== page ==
Home News and Features Kekla Magoon at the Statehouse: Kids, History, Making a Difference

Kekla Magoon at the Statehouse: Kids, History, Making a Difference

Award-winning author Kekla Magoon presents “Revolution in Our Time: The Black Panther Party’s Promise to the People” at the Feb. 7 Farmers Night at the Vermont Statehouse. Photo by John Lazenby.
Speaking in the Vermont Statehouse on Farmers Night, award-winning author Kekla Magoon expressed optimism about what young people will do, stressed the importance of correcting how history is told, and emphasized that individuals can make a difference.

“Kids — that’s where I get my inspiration, my joy, my hope,” Magoon told the audience in the House Chamber earlier this month. “It gives me hope that they’re paying attention, they aren’t afraid to cross official lines, and they’re going to find their own voices, and they’re going to figure out how to transform the world.”

The Feb. 7 program, sponsored by Vermont Humanities, began with Magoon’s presentation about her book, “Revolution in Our Time: The Black Panther Party’s Promise to the People,” a National Book Award finalist. Shelly C. Lowe, chair of the National Endowment for the Humanities (NEH), interviewed Magoon after her talk and fielded audience questions.

Both Magoon, who is biracial and grew up in Indiana, and Lowe, a citizen of the Navajo Nation who grew up in Arizona, said the history they were taught in school was inaccurate and incomplete, and Magoon used the story of the Black Panther Party as a prime example of how stories related to Black people are often distorted.

Although the Panthers were active and very visible from the 1960s into the 1980s and did a wide variety of community work across the country — such as free school breakfast programs, free health clinics, and education — for “a year or so” they carried guns to “protect citizens in neighborhoods,” and that’s the image that stuck: Black men with guns.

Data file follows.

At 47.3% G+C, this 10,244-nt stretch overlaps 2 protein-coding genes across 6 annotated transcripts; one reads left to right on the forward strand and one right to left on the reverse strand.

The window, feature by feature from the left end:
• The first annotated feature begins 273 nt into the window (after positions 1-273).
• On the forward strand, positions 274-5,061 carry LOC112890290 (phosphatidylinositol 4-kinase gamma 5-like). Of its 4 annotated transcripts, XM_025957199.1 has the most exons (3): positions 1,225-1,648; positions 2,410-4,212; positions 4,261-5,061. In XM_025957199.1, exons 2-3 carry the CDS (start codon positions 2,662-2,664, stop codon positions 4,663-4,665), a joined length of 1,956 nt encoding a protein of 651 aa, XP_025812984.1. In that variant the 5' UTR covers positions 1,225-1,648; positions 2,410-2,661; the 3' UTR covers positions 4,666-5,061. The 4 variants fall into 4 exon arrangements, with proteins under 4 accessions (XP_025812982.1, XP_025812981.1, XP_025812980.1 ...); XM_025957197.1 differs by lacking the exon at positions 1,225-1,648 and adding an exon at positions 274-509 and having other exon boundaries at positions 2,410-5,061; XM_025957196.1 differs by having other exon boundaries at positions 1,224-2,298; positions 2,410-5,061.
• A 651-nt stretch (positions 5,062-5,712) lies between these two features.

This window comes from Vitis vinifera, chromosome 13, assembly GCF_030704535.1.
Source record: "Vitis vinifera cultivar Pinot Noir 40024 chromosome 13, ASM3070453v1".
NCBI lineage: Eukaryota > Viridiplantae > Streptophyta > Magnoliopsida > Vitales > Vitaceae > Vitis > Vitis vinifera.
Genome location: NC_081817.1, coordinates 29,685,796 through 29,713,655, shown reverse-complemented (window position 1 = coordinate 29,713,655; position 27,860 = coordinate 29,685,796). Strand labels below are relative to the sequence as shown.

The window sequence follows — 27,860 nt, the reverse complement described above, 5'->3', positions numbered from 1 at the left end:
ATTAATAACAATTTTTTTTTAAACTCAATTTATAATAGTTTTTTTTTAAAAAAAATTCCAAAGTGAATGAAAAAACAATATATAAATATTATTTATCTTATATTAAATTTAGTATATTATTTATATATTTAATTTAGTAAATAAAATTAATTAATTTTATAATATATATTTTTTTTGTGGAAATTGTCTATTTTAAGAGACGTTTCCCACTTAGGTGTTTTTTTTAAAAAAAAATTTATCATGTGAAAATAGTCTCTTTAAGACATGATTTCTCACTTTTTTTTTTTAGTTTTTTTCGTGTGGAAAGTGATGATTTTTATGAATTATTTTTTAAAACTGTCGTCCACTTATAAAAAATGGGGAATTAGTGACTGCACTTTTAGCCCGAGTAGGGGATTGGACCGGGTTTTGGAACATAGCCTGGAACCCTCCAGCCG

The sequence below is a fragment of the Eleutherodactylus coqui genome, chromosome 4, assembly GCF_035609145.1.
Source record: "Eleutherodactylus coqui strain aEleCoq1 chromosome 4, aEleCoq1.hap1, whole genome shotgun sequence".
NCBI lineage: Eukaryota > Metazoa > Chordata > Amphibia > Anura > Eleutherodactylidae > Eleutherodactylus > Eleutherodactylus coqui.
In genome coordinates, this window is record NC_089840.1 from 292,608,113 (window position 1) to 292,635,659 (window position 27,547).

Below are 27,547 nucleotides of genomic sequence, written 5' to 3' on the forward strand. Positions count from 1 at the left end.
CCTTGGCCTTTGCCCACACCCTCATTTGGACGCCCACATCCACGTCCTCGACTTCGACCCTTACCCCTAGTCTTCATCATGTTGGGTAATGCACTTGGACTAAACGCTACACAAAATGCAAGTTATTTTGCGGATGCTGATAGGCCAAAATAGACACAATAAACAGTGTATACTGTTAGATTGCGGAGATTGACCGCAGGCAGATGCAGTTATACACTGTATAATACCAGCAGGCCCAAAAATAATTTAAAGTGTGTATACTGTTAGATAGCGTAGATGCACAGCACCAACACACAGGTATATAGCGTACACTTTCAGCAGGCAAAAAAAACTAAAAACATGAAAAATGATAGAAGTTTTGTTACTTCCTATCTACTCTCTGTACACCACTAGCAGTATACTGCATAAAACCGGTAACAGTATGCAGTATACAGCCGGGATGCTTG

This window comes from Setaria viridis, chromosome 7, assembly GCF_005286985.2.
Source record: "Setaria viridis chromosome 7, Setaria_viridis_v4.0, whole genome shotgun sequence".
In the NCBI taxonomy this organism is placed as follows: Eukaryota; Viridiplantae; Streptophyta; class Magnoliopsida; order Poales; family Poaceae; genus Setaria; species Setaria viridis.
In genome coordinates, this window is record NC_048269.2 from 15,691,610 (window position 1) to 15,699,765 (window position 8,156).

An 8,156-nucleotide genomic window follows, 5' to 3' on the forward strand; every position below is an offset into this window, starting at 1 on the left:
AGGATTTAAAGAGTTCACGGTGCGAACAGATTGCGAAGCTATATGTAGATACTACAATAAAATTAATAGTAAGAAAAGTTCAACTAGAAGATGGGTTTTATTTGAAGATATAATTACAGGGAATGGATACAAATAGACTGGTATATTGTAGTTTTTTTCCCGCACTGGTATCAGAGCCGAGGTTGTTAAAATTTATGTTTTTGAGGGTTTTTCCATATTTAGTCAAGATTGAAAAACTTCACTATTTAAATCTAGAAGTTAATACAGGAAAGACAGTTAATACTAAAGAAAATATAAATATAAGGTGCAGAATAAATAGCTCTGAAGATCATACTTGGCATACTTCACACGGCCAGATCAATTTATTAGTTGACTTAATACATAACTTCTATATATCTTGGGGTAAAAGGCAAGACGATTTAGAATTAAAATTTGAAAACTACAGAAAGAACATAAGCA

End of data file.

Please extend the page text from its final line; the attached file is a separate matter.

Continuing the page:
Magoon said the organization was mostly composed of high school and college-aged students, with women at one point making up 65% of the membership.

Quoting from the 1966 Black Panther Party platform, she read, “We want land, bread, housing, education, clothing, justice, and peace.” Other parts of the platform called for ending “police brutality and murder of Black people,” fair treatment of Blacks in the criminal justice system, full employment, and an education system that teaches “true history and our role in present-day society.”

Kekla Magoon, left, and National Endowment for the Humanities chair Shelly C. Lowe chat during a Q&A session after Magoon’s presentation on Feb. 7. Photo by Tom McKone.
During the question-and-answer session, when Lowe asked Magoon what she wanted readers and audience members to take away from her book and presentation, she suggested everyone can have a role in bringing about change.

“I hope they come away with an understanding of the history and how it connects to the current day,” she said. “I hope they feel a sense of inspiration to use their particular voice and their particular skills, to make a difference on an issue that feels important to them.”

“If it’s social justice — like me — that’s great, but there are lots of other issues to advocate for,” she continued. “My hope is people will see all these different Panthers who did all of this work … That movement was made up of individuals who did small things or big things or a series of things that made this change. So, I hope that people read the book, feeling, oh, I could be part of something like that; I could do something that makes a difference.”

Lowe and Anthony Mitchell, senior deputy NEH chair, visited Vermont recently, the first by NEH leadership in more than a decade. While here they met with representatives of nonprofit, arts, and cultural organizations across the state, including Montpelier Alive, Barre Up, the Vermont Arts Council, and the Kellogg-Hubbard Library. Site visits included Bread and Puppet Museum, Shelburne Museum, the Old Stone House, and the St. Johnsbury Athenaeum.

Vermont Humanities said its hope was “to raise awareness of the role of NEH in supporting public humanities work in our state through the councils, with a particular emphasis on demonstrating how racial, social, and gender justice and the practice of democracy can be advanced through our work.”

In his opening remarks, Vermont Humanities Executive Director Christopher Kaufman Ilstrup took the opportunity to personally thank Lowe for the $200,000 in emergency disaster funding she approved in September 2023 for Vermont nonprofit organizations affected by the July floods. He said that Vermont Humanities raised another $200,000 to supplement that grant.

More Information About Kekla Magoon

In February 2022, The Bridge ran a feature story about Magoon (Kekla Magoon: Social Change is Incremental and We Can All Be Part of It) and a review of “Revolution in Our Time” (Kekla Magoon Aims to Set the Record Straight About the Black Panthers).